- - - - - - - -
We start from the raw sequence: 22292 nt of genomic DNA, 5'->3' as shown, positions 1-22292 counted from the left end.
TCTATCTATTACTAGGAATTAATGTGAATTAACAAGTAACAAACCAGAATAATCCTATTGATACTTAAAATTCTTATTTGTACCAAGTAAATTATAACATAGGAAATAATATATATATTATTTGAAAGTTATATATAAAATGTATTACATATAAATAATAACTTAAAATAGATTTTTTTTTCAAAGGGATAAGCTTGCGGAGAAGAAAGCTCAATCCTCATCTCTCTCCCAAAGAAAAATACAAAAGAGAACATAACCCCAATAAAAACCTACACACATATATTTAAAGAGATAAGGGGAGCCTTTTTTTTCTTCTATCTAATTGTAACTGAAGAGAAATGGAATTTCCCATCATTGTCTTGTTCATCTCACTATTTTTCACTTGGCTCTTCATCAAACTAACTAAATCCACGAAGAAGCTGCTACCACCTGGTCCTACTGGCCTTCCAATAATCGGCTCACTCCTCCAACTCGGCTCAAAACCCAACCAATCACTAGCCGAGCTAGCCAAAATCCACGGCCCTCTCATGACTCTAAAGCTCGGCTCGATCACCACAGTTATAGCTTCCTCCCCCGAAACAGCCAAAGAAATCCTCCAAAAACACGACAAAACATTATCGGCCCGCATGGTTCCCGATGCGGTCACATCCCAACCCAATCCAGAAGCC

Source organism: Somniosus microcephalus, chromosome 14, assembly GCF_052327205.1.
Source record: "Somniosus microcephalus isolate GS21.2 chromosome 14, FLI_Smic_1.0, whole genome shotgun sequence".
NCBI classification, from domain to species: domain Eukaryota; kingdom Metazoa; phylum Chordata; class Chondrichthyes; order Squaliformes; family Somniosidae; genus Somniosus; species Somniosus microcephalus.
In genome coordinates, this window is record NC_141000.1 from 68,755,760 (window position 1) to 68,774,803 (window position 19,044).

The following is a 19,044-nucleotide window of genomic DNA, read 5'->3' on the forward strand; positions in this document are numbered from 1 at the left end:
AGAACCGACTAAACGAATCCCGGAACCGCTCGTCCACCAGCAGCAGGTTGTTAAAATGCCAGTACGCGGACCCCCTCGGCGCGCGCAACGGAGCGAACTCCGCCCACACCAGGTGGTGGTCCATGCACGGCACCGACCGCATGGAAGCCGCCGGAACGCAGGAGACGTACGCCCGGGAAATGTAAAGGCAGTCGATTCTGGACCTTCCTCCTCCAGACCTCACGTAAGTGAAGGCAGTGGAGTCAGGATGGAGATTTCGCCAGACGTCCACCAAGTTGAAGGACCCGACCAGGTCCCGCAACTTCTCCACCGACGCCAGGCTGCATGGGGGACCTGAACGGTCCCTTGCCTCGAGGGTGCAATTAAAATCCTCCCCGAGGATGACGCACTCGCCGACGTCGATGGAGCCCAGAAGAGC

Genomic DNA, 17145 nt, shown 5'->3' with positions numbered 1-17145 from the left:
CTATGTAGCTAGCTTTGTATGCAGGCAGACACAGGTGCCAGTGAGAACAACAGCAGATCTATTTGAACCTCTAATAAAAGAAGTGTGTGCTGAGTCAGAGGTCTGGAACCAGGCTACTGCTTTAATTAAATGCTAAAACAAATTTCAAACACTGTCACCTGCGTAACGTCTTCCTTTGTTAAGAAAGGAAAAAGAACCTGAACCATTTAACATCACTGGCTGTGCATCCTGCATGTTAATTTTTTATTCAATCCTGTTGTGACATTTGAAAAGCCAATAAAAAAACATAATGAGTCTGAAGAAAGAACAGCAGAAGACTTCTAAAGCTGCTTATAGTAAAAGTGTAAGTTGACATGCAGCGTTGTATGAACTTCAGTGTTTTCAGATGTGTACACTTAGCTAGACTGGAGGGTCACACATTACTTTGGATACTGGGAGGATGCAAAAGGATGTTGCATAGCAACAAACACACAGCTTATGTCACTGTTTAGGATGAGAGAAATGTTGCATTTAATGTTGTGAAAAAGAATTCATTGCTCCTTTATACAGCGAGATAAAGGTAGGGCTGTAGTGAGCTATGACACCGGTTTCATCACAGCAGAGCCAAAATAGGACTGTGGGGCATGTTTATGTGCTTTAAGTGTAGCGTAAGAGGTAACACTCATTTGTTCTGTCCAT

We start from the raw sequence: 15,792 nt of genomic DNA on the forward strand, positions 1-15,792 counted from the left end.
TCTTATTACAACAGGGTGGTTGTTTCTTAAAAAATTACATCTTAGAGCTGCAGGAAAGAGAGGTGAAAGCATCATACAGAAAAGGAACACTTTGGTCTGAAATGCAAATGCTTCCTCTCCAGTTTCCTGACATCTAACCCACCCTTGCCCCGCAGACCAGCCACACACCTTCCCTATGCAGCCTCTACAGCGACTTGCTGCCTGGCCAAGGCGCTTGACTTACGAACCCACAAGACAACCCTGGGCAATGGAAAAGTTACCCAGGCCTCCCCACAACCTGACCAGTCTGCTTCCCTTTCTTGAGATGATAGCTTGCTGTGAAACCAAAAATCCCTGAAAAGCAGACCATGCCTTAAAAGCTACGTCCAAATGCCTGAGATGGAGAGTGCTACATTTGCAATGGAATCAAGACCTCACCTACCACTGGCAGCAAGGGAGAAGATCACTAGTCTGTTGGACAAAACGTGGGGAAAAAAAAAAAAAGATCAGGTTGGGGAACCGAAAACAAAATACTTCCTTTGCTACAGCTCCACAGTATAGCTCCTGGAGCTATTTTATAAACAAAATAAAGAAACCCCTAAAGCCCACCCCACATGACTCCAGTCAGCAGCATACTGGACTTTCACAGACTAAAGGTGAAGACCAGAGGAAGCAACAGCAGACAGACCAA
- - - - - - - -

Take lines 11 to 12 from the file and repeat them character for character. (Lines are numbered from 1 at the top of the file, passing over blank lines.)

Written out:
We start from the raw sequence: 15,792 nt of genomic DNA on the forward strand, positions 1-15,792 counted from the left end.
TCTTATTACAACAGGGTGGTTGTTTCTTAAAAAATTACATCTTAGAGCTGCAGGAAAGAGAGGTGAAAGCATCATACAGAAAAGGAACACTTTGGTCTGAAATGCAAATGCTTCCTCTCCAGTTTCCTGACATCTAACCCACCCTTGCCCCGCAGACCAGCCACACACCTTCCCTATGCAGCCTCTACAGCGACTTGCTGCCTGGCCAAGGCGCTTGACTTACGAACCCACAAGACAACCCTGGGCAATGGAAAAGTTACCCAGGCCTCCCCACAACCTGACCAGTCTGCTTCCCTTTCTTGAGATGATAGCTTGCTGTGAAACCAAAAATCCCTGAAAAGCAGACCATGCCTTAAAAGCTACGTCCAAATGCCTGAGATGGAGAGTGCTACATTTGCAATGGAATCAAGACCTCACCTACCACTGGCAGCAAGGGAGAAGATCACTAGTCTGTTGGACAAAACGTGGGGAAAAAAAAAAAAAGATCAGGTTGGGGAACCGAAAACAAAATACTTCCTTTGCTACAGCTCCACAGTATAGCTCCTGGAGCTATTTTATAAACAAAATAAAGAAACCCCTAAAGCCCACCCCACATGACTCCAGTCAGCAGCATACTGGACTTTCACAGACTAAAGGTGAAGACCAGAGGAAGCAACAGCAGACAGACCAA